Our future selves, unprecedented opportunities

Life expectancy in the United States in the early 1900s was 47 years.  Not so long ago, when someone had arthritis of the knee or hands at age 60, physicians would tell them to take NSAIDS and live with it. Today we know that NSAIDS are killing us.

Fig. 1.

People are living much longer today and they don’t want to live with pain in their knees or a torn rotator cuff that leaves them unable to move. The answer is not medication. Just listen to those pharmaceutical commercials, “And the side effects are: headache, abdominal pain, fatigue, rash, blurry vision, bleeding, shortness of breath, painful urination, dizziness, hair loss, weight gain, stomach ulcers, kidney disease, heart attack, liver disease, addiction, vomiting, diarrhea, seizures, and death.” Sometimes surgery can help with pain and mobility issues, but older adults are often not good candidates for surgery. The best approach to alleviate the pain and suffering caused by many chronic problems is physical therapy. In fact, research clearly demonstrates the benefits and cost effectiveness of physical therapy.

Too often I hear older patients ask, “Why didn’t someone tell me this earlier?” Their forward head, muscle weakness, ankle inflexibility or balance issues did not develop overnight. Annual physical therapy screens and exercise programs starting at age 50 or younger could prevent injurious falls, reduce compression fractures and improve quality of live. Most people know that physical therapists are essential to rehabilitation after surgery or accidents, but too few realize that physical therapists are the key to optimal aging.

As George Burns said, “I look to the future because that is where I am going to spend the rest of my life.” It is unfortunate that the health care system we live in was designed by 50-year-old men in business suits and not 87-year-old women in walk-up apartments. You can get 911 to respond in 5 minutes or less almost anywhere in the country if you have a heart attack, which is fantastic, but will physical therapy be paid enough to work on someone with knee osteoarthritis so he/she can get up the stairs independently?

I foresee a future in which physical therapists use their knowledge and skill to assess and fix functional problems with appropriately prescribed and monitored exercise and their arsenal of treatment options. Functional assessment and exercise are not one size fits all quick fixes. They are part of a timed, incremental, and long-term approach perfected through expertise and skilled patient motivation. Yet many of our peers in medicine and the general population view these tasks as generic. No physician would give every patient an aspirin for every problem. That would be malpractice. Hence, telling patients to “exercise” without seeing a therapist who can properly assess a person’s individual needs, is also malpractice. Everyone, but especially middle aged and older persons will benefit significantly from annual screenings conducted by physical therapists, much like annual dental checkups. A tweaking or prescription for a more detailed intervention can help prevent disability in the future.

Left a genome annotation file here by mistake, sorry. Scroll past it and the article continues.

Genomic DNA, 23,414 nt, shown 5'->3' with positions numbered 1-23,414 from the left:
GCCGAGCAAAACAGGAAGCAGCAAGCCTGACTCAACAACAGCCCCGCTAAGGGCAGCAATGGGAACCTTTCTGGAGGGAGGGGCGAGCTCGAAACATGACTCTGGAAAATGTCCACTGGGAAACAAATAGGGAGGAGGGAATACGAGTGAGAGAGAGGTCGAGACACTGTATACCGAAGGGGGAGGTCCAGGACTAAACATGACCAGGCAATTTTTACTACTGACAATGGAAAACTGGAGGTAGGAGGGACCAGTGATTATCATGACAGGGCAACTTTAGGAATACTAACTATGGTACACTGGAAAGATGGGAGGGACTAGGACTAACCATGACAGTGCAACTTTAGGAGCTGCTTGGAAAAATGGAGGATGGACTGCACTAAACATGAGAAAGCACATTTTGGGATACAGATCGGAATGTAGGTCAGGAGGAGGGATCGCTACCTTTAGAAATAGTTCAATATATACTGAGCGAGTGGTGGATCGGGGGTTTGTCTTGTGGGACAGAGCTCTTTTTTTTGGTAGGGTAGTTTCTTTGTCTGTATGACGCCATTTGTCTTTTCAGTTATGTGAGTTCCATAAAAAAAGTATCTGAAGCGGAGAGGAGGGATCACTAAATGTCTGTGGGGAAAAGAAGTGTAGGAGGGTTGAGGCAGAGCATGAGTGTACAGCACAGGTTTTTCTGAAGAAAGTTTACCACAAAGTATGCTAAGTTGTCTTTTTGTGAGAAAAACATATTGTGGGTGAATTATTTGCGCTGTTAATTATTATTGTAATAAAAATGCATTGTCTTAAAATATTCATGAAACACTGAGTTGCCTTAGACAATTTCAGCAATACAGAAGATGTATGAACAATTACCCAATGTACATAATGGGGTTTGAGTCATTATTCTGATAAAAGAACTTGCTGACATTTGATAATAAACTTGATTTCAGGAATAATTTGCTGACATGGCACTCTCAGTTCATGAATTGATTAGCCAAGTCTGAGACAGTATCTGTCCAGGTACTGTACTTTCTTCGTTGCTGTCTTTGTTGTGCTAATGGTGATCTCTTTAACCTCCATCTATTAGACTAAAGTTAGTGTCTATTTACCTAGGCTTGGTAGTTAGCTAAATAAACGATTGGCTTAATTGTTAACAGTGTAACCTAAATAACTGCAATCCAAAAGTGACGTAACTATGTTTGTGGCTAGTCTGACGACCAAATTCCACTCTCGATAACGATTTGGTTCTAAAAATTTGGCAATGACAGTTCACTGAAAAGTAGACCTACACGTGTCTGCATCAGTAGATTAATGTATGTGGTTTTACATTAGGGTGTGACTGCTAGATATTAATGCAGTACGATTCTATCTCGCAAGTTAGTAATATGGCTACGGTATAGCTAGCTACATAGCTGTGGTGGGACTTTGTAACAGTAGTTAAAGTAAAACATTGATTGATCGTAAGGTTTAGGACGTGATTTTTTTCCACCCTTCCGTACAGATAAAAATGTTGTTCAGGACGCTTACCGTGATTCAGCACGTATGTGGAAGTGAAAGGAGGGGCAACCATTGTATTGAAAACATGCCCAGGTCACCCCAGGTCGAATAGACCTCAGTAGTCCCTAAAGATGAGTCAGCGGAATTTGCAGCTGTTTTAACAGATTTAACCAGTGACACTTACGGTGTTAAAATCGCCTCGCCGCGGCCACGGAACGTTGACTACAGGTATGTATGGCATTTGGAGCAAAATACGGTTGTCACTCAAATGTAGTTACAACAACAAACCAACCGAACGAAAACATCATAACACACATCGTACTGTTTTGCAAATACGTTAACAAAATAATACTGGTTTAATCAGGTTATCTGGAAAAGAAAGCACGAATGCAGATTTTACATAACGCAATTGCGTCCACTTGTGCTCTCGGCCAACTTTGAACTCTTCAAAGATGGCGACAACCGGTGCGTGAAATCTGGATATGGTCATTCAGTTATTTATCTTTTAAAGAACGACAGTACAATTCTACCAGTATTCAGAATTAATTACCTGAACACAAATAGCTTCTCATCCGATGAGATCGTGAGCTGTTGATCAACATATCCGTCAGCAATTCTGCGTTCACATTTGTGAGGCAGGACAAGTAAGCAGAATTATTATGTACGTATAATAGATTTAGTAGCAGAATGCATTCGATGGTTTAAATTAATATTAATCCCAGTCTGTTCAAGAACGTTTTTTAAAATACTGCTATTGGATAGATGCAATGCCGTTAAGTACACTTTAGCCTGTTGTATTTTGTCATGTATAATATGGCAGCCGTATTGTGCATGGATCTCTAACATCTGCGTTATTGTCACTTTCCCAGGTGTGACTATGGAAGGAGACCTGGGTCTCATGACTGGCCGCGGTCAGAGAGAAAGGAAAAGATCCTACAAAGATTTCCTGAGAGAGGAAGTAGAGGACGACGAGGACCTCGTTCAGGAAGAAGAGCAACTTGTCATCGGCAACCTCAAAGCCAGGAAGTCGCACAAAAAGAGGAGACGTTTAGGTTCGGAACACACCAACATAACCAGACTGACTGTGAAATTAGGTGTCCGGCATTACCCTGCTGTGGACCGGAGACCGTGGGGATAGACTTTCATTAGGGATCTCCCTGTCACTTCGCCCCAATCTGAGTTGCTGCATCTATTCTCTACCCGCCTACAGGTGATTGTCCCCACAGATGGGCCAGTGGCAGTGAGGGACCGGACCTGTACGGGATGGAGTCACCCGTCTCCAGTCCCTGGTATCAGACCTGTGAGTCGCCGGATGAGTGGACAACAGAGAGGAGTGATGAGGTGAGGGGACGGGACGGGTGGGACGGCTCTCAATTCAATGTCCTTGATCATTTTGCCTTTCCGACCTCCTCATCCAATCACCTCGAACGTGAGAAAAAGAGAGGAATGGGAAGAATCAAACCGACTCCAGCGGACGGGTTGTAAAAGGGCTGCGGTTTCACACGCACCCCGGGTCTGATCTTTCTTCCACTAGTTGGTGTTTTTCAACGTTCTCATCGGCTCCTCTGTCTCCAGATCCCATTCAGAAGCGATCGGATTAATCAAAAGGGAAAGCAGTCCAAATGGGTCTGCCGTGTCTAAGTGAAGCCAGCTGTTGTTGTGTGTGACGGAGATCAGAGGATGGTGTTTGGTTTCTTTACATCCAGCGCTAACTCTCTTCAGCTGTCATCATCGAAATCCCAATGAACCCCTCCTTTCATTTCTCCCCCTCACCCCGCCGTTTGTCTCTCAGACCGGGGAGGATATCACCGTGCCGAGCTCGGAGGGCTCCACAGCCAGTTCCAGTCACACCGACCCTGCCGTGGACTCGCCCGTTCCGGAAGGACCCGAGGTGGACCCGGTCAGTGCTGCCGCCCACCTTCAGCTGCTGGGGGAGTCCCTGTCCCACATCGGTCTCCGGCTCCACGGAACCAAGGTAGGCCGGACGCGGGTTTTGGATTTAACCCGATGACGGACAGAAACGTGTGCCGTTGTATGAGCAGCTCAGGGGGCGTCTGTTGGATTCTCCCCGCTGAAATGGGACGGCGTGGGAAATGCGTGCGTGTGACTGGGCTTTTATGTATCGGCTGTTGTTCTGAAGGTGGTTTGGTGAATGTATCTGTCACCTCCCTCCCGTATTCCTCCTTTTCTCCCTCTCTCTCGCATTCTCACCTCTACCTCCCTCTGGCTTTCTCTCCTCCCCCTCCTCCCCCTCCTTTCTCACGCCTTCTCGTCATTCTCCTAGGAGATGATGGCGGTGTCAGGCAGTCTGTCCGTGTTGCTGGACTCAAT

Fig. 2. Painting done by a retired physical therapist. Nancy Rothwell.

To embrace the unprecedented opportunities presented by our aging population, physical therapists need to work together with middle aged and older people to build health care habits that contribute to independence and optimal aging. Age-acceptance recognizes that one can be active, involved, curious, and a full participant in life until the very end. I invite you as a physical therapist and as an aging human being, to Move Forward for a bright Future Self.

Carole B. Lewis
George Washington University
Department of Geriatrics, College of Medicine



Our Future Selves: Unprecedented Opportunities.
Lewis CB
Phys Ther. 2016 Oct


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